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Cloud formation

Ben Yearsley’s Fund Focus

If I asked you to name an industry whose companies are generally increasing their profits, have little pension liability and net cash on their balance sheets, what would spring to mind? Tobacco? Utilities? The answer is the technology sector.

I think the first thing we need to do is to divorce today’s tech sector with that of late 1999 and early 2000. It has been well documented how overhyped this sector became. Fast-forward nine years and the sector is far more mature and contains some truly world-class companies.

For example, last week, Google announced record quarterly profits and Apple revealed quarterly profits of $1.6bn. We must not forget Microsoft which, despite losing a degree of its dominance, still delivers huge profits and has vast reserves of cash on its balance sheet.

This brings me to this week’s fund – Polar Capital global technology managed by Nick Evans. It can invest in the afore-mentioned household names but also looks for comparatively smaller firms,where innovation is rife.

One of the fund’s key themes at present is cloud computing. This enables companies to outsource their computing needs. It may help to think of computing power like a supply of electricity.

You would not expect every company to have its own generator, they simply plug into the grid and get electricity from the power station. Cloud computing works on the same principle, where data storage and processing power is provided by a central supplier so companies can make use of it when necessary without building the entire infrastructure themselves.

This is especially valuable for small and medium-sized companies as it dramatically simplifies the process of getting an IT system up and running, saving costs on staff and equipment. Big firms can benefit too and Hewlett Packard demonstrated its potential by cutting its operating budget for hardware by $2bn by using it.

Moving on to more familiar ground, I think it is fair to say that the internet has taken hold of shopping and many traditional high-street stores are losing out. The market leaders, such as Amazon, have branched out from niche players to selling virtually anything and everything. Internet retailers have been among the biggest winners over the last decade but it is still a relatively young industry and there is still room for innovation and new success stories to emerge.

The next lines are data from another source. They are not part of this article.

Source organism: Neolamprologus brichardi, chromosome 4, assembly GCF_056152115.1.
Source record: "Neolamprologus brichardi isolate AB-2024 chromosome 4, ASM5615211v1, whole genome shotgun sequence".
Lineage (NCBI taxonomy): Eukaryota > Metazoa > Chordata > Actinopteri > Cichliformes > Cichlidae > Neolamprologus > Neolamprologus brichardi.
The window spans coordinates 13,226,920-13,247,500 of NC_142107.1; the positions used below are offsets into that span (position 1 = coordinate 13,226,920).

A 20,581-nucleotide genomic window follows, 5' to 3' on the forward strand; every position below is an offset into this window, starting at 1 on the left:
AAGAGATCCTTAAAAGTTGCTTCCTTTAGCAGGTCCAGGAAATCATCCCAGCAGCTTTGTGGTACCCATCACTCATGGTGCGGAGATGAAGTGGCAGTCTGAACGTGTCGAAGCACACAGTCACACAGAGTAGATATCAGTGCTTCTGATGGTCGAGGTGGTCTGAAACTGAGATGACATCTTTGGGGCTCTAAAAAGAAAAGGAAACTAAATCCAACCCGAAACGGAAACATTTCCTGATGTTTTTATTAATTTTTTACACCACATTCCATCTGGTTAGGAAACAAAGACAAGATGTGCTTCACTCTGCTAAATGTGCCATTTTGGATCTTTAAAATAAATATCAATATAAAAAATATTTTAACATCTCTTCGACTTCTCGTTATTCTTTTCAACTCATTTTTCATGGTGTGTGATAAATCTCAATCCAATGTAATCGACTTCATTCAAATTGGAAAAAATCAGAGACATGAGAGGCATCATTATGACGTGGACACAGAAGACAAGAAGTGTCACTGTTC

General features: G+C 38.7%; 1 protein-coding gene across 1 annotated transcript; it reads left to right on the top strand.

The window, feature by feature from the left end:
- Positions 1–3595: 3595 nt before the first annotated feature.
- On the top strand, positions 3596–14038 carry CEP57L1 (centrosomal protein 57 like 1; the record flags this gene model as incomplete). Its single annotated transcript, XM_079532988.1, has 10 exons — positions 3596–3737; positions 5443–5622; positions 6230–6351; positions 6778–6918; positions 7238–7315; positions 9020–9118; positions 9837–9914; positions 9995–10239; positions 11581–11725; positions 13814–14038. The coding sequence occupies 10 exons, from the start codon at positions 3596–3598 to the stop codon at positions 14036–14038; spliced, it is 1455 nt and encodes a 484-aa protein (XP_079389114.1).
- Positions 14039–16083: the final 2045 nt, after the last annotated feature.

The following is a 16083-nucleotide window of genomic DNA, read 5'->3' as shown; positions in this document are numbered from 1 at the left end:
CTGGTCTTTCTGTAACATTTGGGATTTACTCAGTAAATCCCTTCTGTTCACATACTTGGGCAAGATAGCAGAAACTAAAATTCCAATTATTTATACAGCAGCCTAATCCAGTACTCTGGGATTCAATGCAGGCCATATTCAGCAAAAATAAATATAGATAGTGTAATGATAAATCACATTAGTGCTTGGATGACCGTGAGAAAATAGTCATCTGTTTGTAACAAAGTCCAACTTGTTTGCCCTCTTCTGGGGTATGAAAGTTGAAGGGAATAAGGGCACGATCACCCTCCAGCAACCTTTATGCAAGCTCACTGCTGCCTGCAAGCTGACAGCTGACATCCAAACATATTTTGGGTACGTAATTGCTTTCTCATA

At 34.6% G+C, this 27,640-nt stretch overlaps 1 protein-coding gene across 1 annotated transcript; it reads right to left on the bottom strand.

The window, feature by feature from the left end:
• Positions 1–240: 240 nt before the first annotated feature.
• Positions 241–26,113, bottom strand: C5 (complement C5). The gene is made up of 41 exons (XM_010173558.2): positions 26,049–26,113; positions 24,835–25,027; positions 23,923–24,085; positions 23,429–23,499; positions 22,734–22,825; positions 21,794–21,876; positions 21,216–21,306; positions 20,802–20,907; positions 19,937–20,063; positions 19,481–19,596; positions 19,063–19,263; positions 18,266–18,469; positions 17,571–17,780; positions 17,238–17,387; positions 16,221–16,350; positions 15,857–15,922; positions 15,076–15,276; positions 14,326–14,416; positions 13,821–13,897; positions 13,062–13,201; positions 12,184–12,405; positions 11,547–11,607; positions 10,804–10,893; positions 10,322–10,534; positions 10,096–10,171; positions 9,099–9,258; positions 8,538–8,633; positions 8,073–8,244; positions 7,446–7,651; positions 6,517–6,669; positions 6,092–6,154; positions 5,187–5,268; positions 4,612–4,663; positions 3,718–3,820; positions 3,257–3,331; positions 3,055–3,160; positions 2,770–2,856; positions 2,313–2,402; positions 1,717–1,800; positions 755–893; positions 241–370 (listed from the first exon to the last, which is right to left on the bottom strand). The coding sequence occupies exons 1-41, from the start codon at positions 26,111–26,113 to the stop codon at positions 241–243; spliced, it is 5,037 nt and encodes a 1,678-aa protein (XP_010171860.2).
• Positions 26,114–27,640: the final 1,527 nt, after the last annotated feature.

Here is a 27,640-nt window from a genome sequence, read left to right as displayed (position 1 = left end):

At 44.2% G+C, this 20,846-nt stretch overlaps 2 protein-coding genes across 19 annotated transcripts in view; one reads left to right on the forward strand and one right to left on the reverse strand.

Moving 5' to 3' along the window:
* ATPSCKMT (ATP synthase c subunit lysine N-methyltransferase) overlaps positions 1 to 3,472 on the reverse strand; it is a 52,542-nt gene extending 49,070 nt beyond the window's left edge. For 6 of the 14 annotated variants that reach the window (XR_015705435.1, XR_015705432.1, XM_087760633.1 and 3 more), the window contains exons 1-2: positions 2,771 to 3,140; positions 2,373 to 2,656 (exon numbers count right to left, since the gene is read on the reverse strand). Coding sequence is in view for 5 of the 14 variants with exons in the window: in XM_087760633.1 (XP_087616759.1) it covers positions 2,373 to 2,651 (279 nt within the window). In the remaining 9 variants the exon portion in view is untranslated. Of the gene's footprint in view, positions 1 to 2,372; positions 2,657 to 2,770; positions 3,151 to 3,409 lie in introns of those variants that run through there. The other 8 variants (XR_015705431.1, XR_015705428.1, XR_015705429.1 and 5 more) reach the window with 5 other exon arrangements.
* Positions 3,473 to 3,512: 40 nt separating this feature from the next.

“Many investors still have the scars from the turn of the century and will be wary of going back into the technology sector again. However, in the long run, this would prove a mistake.”

The final main area of the portfolio is mobile broadband. I do not think this theme needs much introduction as all you need do is look at how many ads there are on TV for 3G mobile phones, low-cost laptops and especially the popularity of Apple’s iconic iPhone with all its associated applications.

I think one of the interesting things about technology is that this is one of the only true growth areas available to investors in developed markets. Most of the world’s other top investment themes rely on emerging markets. It is also an area where stockpicking is crucial.

As an example, RIM (maker of the ubiquitous BlackBerry) and Apple, only have 5 per cent of the global mobile phone market but they make 47 per cent of the profits.

This fund will be a broad spread of mainly small and mid-sized companies but there will be bigger companies in the portfolio as well. It will be truly global and the manager will not pay much regard, if any, to the make-up of his benchmark index. Importantly, the manager will look for profitable companies and avoid blue-sky/start-up-type firms.

When investing in any specialist sector, it is important to invest with a manager/management team who are experts. Technology is a fast-changing environment rife with new developments and there- fore appropriate expertise is even more important. Polar is an expert in this field.

Many investors still have the scars from the turn of the century and will be wary of going back into the technology sector again. However, in the long run, this would prove a mistake.

Ben Yearsley is investment manager at Hargreaves Lansdown

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  1. Interesting, though the barrier to increasing profits remains always that anything in the technology field sold this year for £200 will be available next year for half that and there are only so many mobile phones that people can be persuaded to buy.

    Then again, I’m just an old duffer with a mobile phone that I use only for making phone calls, receiving messages and sending the odd text.

    Maybe there are great new opportunities ahead in technology, but I think a lot of people will take a lot of tempting back into those particular waters.

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